Wicked Little Letters – a Dark Comedy with Exceptional Performances

The film begins with a similar statement that this story is more valid than may be anticipated. That took me by surprise after previously having viewed the trailer. I thought it was fictional, but wait until you see this new film directed by Thea Sharrock (Me Before You) from a great script by Jonny Sweet (“Comedy Showcase” and “Chickens” TV series), based on a story that made national headlines in 1920s England. It may be hard for some people to be interested in this story about letter writing in the age of social media, cell phones, etc. – but some individuals of a certain age will remember when letter writing was common and the etiquette in place. It is a beautiful slice of history – not only letter writing – but women’s struggles at the time.

An Irish widowed woman, Rose Gooding (Jessie Buckley), with a small daughter (Alisha Weir), moves to a small town where everyone knows each other, Littlehampton. She has a small place to live, which happens to be next door to an elder couple, Edward and Victoria Swan (Timothy Spall and Gemma Jones), very Christian and controlling parents to their middle-aged adult daughter, Edith (Olivia Colman). Rose and Edith begin a small, neighborly friendship, although they appear to be vastly different at first. It is soon after that Edith starts to receive anonymous letters with obscene language, the likes of what they used to refer to as what a sailor would say. Edith and her parents complained, Rose is accused and the town assumes it is Rose because of her free spirit. She also has a live-in boyfriend, Bill (Malachi Kirby). This living situation also raises eyebrows. With no evidence, Rose is arrested, and because she can’t pay the bond amount, she serves time in jail, has a trial, and ends up in jail longer.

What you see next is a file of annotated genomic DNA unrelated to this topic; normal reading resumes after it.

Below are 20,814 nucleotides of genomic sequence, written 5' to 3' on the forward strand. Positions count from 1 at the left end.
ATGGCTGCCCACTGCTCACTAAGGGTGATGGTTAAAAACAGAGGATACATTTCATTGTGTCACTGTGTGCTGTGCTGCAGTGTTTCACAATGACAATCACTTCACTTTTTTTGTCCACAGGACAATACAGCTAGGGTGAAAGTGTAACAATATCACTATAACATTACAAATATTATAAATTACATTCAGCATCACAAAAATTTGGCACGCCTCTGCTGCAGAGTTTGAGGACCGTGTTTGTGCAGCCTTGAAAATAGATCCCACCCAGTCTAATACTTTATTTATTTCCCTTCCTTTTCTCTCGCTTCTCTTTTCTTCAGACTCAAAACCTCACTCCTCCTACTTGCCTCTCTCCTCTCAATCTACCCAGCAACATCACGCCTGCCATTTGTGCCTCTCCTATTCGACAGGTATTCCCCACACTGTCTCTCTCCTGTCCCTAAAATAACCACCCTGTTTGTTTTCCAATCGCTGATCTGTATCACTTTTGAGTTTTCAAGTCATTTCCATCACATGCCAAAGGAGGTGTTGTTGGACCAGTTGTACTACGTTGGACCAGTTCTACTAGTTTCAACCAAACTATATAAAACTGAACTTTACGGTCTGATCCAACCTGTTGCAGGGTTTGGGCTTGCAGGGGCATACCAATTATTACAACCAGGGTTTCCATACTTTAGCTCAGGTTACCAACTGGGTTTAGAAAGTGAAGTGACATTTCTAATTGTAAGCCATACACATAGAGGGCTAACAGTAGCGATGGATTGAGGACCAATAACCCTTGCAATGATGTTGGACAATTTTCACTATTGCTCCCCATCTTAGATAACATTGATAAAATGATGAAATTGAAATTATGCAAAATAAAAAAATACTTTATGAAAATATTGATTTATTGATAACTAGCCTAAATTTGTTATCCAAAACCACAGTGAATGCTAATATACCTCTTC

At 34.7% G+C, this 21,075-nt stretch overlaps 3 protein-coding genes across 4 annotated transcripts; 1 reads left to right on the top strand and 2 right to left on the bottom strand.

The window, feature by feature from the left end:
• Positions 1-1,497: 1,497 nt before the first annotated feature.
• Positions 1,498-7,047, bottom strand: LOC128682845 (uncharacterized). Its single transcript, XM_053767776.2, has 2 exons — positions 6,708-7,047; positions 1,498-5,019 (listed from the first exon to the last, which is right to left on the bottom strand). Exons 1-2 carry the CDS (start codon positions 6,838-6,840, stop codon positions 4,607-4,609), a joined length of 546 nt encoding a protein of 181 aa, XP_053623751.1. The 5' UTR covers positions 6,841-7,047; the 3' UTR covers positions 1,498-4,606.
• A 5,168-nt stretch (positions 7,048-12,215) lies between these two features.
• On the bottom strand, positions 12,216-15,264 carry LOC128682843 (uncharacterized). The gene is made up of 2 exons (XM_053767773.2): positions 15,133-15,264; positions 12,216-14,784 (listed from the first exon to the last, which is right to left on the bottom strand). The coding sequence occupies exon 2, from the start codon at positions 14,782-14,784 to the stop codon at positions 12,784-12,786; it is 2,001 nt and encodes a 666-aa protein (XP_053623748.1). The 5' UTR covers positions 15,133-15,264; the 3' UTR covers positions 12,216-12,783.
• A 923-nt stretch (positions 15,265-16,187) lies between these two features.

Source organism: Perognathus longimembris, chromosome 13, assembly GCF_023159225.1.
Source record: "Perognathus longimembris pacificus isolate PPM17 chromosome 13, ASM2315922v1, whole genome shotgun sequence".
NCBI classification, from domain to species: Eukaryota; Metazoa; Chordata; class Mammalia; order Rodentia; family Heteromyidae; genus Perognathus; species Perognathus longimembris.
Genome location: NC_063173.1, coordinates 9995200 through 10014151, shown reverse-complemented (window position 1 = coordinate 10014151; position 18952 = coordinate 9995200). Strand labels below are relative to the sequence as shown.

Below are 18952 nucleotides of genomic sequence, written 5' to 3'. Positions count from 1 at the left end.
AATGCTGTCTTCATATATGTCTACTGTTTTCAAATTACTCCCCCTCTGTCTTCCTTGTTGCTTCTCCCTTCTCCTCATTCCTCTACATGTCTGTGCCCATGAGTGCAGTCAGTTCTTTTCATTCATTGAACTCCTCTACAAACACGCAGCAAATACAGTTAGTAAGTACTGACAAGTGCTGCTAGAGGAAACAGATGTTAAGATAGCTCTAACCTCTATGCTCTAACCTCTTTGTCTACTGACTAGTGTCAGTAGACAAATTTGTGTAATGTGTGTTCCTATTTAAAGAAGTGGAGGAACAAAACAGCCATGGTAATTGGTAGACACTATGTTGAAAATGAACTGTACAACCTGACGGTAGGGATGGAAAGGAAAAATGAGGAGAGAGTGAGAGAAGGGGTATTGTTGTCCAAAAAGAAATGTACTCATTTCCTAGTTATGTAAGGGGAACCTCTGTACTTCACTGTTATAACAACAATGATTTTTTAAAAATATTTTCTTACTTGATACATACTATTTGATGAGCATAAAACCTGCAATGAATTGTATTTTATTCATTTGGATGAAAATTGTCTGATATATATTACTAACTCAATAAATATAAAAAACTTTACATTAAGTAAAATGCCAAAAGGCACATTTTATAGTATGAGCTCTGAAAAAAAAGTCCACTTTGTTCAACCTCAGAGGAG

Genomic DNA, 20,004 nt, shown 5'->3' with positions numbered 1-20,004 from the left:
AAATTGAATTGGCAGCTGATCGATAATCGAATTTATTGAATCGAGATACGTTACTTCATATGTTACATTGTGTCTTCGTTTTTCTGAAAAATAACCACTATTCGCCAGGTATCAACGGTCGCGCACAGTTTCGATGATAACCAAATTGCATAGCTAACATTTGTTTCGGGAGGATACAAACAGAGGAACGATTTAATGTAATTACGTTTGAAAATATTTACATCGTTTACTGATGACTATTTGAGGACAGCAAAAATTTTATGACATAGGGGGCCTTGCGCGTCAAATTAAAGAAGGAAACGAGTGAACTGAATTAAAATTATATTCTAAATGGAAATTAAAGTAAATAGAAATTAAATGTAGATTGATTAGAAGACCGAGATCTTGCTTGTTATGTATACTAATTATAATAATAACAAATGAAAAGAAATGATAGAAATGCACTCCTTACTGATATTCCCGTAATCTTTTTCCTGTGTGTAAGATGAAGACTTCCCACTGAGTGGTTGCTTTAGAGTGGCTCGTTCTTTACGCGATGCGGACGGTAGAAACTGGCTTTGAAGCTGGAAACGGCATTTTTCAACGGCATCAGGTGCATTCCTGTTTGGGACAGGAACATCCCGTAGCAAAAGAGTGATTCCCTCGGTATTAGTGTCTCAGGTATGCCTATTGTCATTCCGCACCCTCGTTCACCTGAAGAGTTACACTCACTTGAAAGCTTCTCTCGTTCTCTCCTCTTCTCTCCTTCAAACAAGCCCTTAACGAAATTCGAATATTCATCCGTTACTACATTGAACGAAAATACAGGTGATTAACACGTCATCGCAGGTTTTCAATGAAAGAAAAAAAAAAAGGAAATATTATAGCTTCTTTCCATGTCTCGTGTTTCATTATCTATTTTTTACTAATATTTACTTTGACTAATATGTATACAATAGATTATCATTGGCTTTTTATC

The local police are bumbling and chauvinistic and treat the one female police officer (at the time), Gladys Moss (Anjana Vasan), more like a secretary who serves tea when requested. She begins to doubt Rose’s guilt and takes on an investigation of her own despite facing suspension at work.

The film is interesting as the audience begins learning about the two main characters and what is happening in the neighborhood, and then goes further on to become news. The more exciting part kicks in when Gladys Moss takes matters into her own hands with the other local women who seem to show sympathy for what Rose is accused of, being in jail and away from her daughter. Solving a British mystery about who was at the root of the letters is quite humorous with all the characters involved. We must remember there were no cameras in the streets surveilling what the people do, such as now. Colman is funny, and I won’t describe what she does or says. She says volumes with her face without saying a word. Buckley is perfect in her role as a free spirit. I can’t spoil it!

Among the additional cast are Hugh Skinner, Eileen Atkins and Joanna Skanlon.

MPA rating: R (for language throughout and sexual material) with a running time: of 1:40

Watch it in theaters as of Friday, April 5th.

Source: Sony Pictures Classics

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